An example can be seen at https://gerrit.wikimedia.org/r/plugins/gitiles/mediawiki/services/graphoid/+/refs/heads/master/config.dev.yaml#72 were 2 extra protocols are defined (wikiuploadraw and wikidatasparql). The only documentation to these is at https://www.mediawiki.org/wiki/Extension:Graph#External_data which is not explain what or why. Looking at the code  reveals a whole set of more were originally conceived but are not documented (and probably used).
Dependencies are not versioned
Not all dependencies in package.json are version pinned . This, bundled with the fact the vega library had undergone significant changes, meant that in May 2018, when the first efforts to add graphoid in the service pipeline started failed. In the end the npm shrinkwrap approach was followed in order to succeed, but it's not exactly great.
- Current maintainer
? @Yurik is the original author and maintainer in the past
- Number, severity and age of known and confirmed security issues
- Was it a cause of production outages or incidents. List them
No, but with such a low rate of requests that's explainable
- Does it have sufficient hardware resources for now and the near future (to take into account expected usage growth)?
No. The scb cluster where graphoid is currently residing is already deprecated and slated to be decomissioned. Services on that cluster are meant to be deployed on the deployment pipeline and kubernetes.
- Is it a frequent cause of monitoring alerts that need action, and are they addressed timely and appropriately?
- When it was first deployed to Wikimedia production
- Usage statistics based on audiences served
https://grafana.wikimedia.org/d/000000068/restbase?panelId=15&fullscreen&orgId=1 points to < 1 rps, https://grafana.wikimedia.org/d/000000021/service-graphoid?panelId=11&fullscreen&orgId=1 points to more, ~ 50rps (that's excluding monitoring)
- Changes commited in the last 1, 3, 6 and 12 months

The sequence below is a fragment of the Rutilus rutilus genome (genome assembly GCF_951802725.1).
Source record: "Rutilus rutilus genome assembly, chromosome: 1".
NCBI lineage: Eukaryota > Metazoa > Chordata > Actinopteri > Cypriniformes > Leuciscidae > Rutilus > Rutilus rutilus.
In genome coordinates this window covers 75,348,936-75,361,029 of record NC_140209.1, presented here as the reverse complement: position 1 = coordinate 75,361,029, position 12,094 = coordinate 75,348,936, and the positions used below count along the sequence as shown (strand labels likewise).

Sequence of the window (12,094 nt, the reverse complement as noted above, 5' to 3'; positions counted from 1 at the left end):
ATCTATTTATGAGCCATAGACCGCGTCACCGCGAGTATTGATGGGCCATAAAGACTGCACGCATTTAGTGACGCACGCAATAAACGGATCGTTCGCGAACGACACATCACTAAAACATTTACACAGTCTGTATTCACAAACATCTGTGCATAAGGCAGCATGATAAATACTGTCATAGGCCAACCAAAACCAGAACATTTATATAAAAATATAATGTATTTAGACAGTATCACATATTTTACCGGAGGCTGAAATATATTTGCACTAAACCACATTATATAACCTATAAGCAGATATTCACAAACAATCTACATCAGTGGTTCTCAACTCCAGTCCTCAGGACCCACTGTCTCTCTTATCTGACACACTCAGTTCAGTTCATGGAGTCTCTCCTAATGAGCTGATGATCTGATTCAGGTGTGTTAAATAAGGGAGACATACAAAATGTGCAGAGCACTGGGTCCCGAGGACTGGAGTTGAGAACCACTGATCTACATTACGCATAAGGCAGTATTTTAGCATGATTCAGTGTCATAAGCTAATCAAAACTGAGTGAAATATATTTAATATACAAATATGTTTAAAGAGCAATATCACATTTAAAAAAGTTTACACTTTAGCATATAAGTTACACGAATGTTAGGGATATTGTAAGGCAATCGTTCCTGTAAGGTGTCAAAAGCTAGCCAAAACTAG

1 month. => 1
3 months => 3
6 months => 3
12 months =>6
- Reliance on outdated platforms (e.g. operating systems)
The service relies on an old version of the vega library, namely vega 1 (1.5.3) and vega2 (2.6.4) as well a few vega plugins. Vega 3 is out and is being evaluated at T172938 which hasn't seen any traffic in almost a year.
- Number of developers who committed code in the last 1, 3, 6, and 12 months
- me (@akosiaris) and @mobrovac for the process of migrating the service to the deployment pipeline. No functionality was added/removed, no bugs fixed, nor anything else.
- Number and age of open patches
1 and it's a deployment pipeline change
- Number and age of open bugs
- Number of known dependencies
- Is there a replacement/alternative for the feature? Is there plan for replacement
- Submitter's recommendation (what do you propose be done?)
My personal take would be to investigate whether the service still serves a valuable purpose and based on the numbers decide whether to remove it from the infrastructure or not. If it has served it's function, that's great. If it's still useful and we do decide to keep it around, a significant amount of work will have to done to address the issues I 've highlighted above. Whether that is worth it or not, is a good question.